The Convention on Biological Diversity (CBD)1 is one of the most important treaties in the history of humanity as it deals with the infinitely complex but fragile diversity of life on earth. Regulating access to genetic resources and equitable sharing of commercial benefits of biodiversity has been the most contentious issue in the negotiations under CBD.

After ten years of difficult negotiations, parties to the Convention on Biological Diversity have agreed on a treaty aimed at helping countries that provide genetic resources capture a share of the benefits arising from their use.

A controversy between Nestl

Plant genetic resources (PGR) scientists now recognize the importance of shifting from a singular focus on conservation to a focus on both conservation and utilization of germplasm in order to meet future challenges.

Limitations of the national law in remedying biopiracy led to the negotiations on an international regime in Access and Benefi Sharing. The deliberations were stuck for a long time due to the extreme divergent views of the developed countries on the one hand and of the biodiversity rich developing countries on the other.

The adoption of Nagoya Protocol was a landmark event in the history of Convention on Biological Diversity. This article examines the promises and potentials of the Protocol for indigenous peoples and local communities in ight of previous experiences in Access and Benefit Sharing framework.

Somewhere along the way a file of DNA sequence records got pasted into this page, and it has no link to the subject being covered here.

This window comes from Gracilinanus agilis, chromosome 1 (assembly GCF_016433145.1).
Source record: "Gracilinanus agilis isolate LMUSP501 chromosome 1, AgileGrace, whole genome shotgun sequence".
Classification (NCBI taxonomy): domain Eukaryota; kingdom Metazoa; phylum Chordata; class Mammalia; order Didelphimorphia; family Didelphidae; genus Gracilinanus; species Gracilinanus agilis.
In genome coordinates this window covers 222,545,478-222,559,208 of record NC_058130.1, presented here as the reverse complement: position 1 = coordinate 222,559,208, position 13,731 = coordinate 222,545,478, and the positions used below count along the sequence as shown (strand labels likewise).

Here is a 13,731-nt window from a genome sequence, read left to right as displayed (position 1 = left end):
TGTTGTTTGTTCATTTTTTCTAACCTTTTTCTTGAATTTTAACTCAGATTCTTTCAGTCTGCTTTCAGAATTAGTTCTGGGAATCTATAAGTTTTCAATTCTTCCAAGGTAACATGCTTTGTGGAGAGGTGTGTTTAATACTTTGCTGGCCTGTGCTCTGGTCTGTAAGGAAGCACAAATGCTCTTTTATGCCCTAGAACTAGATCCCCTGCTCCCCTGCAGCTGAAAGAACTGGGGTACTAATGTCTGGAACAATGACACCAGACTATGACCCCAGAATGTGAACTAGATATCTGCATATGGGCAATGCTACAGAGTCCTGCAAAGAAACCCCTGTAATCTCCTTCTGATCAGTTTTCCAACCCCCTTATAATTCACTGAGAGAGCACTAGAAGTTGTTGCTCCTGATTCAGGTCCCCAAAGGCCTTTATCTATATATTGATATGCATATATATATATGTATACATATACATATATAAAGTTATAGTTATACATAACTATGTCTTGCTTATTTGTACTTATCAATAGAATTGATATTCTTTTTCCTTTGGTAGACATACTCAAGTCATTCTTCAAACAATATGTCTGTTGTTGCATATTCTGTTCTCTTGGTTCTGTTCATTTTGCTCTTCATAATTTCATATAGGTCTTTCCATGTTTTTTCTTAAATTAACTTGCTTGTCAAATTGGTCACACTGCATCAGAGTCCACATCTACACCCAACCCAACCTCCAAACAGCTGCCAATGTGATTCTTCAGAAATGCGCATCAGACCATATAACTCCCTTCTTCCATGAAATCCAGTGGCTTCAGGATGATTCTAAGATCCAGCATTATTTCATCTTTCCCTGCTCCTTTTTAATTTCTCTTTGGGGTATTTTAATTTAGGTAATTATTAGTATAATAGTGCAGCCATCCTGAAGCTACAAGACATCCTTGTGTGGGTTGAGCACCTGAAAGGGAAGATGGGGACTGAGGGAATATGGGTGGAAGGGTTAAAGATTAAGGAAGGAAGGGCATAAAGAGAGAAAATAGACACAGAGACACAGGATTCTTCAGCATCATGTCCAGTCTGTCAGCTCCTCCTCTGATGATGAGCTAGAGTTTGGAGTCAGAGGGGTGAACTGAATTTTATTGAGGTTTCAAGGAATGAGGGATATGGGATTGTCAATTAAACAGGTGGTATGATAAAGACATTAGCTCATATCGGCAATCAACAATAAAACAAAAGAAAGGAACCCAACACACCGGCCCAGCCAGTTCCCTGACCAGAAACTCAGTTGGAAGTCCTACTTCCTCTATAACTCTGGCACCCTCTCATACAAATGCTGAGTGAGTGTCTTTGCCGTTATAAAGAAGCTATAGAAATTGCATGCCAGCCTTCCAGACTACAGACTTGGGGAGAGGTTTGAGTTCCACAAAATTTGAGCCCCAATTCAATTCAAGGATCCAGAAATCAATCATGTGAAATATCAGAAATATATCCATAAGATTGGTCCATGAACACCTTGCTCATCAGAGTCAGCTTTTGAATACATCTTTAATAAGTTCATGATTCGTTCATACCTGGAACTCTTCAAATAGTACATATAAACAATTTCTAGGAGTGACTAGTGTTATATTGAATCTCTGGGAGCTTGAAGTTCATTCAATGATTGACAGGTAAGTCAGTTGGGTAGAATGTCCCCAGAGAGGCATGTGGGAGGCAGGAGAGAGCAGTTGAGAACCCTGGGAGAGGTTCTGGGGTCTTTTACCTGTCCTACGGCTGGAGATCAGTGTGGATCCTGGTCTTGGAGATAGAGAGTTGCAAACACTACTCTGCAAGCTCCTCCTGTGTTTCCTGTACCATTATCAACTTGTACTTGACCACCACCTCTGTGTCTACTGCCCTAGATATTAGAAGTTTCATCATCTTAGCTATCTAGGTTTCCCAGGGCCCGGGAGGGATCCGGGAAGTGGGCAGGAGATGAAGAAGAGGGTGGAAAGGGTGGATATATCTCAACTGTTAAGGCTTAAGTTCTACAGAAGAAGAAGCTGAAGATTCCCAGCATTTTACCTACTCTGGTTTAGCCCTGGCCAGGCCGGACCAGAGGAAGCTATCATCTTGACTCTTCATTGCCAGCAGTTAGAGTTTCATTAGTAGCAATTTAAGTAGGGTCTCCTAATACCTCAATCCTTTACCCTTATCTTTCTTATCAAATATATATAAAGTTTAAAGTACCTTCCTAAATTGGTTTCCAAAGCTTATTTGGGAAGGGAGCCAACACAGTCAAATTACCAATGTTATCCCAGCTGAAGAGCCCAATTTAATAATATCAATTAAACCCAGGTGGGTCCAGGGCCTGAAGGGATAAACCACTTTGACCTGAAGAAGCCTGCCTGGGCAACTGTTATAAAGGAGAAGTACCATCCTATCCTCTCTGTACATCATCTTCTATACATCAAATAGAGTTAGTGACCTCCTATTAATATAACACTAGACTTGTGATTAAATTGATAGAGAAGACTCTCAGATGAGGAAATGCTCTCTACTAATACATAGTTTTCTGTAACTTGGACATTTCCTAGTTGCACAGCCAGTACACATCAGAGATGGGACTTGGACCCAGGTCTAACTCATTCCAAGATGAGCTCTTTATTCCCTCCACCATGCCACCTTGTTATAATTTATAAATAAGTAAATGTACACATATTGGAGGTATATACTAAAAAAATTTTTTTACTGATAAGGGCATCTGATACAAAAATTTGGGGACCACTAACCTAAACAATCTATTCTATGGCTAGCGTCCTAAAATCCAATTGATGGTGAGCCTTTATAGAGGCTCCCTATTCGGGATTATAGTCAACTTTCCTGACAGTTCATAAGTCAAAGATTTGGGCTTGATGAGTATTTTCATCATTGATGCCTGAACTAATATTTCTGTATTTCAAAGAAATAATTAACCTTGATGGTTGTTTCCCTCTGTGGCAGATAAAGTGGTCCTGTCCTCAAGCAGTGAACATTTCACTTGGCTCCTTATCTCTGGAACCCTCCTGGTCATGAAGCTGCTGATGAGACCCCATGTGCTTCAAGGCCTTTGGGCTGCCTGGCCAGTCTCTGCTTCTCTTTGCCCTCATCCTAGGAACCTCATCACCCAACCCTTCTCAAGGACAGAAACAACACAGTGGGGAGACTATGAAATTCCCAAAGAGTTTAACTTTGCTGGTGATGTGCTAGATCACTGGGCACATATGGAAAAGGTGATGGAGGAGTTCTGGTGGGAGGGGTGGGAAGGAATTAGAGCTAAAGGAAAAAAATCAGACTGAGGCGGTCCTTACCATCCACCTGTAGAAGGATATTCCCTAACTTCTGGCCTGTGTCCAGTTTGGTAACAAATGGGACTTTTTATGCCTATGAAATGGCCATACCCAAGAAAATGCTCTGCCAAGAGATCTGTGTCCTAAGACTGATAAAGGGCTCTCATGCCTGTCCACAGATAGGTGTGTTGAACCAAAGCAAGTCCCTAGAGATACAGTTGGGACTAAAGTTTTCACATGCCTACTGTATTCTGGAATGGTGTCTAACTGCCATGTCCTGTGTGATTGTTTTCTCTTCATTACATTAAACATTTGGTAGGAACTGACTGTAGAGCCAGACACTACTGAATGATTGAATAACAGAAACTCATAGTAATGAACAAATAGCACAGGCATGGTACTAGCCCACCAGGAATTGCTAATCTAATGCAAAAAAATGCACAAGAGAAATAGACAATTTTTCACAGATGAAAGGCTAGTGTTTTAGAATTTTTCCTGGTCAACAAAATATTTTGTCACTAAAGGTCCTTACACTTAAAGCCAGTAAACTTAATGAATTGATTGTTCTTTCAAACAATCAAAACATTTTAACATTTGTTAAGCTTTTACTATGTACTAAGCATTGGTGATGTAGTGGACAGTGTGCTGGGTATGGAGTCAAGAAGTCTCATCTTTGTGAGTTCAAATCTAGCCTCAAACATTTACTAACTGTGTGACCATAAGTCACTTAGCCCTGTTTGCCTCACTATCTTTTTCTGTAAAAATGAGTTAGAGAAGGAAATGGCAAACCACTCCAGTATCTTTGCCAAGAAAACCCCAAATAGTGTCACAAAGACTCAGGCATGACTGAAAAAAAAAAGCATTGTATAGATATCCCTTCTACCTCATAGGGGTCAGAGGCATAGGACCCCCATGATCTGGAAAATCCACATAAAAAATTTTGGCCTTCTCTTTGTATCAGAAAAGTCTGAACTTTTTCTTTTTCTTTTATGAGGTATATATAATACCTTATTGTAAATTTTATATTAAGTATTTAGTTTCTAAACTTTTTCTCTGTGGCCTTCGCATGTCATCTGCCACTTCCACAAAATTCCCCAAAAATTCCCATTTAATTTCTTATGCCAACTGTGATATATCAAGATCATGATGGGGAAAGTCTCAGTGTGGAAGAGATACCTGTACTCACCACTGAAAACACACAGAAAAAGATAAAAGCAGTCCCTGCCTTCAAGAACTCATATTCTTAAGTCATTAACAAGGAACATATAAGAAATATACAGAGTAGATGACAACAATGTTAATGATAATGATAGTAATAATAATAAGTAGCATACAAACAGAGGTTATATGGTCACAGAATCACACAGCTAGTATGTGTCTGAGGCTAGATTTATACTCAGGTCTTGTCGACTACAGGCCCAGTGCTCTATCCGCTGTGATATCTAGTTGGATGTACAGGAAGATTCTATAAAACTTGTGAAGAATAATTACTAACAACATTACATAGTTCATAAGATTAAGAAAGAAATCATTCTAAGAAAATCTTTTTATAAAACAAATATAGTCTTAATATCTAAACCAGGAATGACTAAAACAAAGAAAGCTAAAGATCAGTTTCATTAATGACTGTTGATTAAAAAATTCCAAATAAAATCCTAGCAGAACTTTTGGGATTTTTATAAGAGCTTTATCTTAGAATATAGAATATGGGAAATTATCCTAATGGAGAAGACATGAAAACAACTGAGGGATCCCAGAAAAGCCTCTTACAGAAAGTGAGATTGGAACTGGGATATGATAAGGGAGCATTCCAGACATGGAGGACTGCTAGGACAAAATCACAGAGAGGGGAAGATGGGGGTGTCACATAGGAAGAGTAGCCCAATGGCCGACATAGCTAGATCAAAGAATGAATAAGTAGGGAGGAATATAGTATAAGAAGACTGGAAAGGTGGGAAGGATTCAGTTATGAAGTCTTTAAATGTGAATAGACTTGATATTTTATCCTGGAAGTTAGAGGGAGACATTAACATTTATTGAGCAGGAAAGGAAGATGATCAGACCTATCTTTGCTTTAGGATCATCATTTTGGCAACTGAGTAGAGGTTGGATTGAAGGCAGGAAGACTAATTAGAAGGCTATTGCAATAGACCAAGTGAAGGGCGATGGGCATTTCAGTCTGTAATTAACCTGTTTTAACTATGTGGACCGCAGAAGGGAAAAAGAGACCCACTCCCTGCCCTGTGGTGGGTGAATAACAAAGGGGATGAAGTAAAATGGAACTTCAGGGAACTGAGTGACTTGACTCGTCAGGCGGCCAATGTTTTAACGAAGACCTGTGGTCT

LUCKNOW: The 'Ganga' aquarium at National Bureau of Fish Genetic Resources (NBFGR) would be open for public from Saturday.

The access and benefit-sharing protocol on biodiversity may do little to deter multinationals from grabbing the planet’s resources.

The marine realm represents 70% of the surface of the biosphere and contains a rich variety of organisms, including more than 34 of the 36
living phyla, some of which are only found in the oceans.

The future of the world's biodiversity hangs in the balance as countries convene for crucial negotiations in Nagoya, Japan. The 193 signatory nations to the Convention on Biological Diversity (CBD) pledged eight years ago to cut species loss "significantly" by this year. But studies show that the health of global biodiversity is reaching a crisis point, with extinctions of mammal and amphibian species continuing to rise.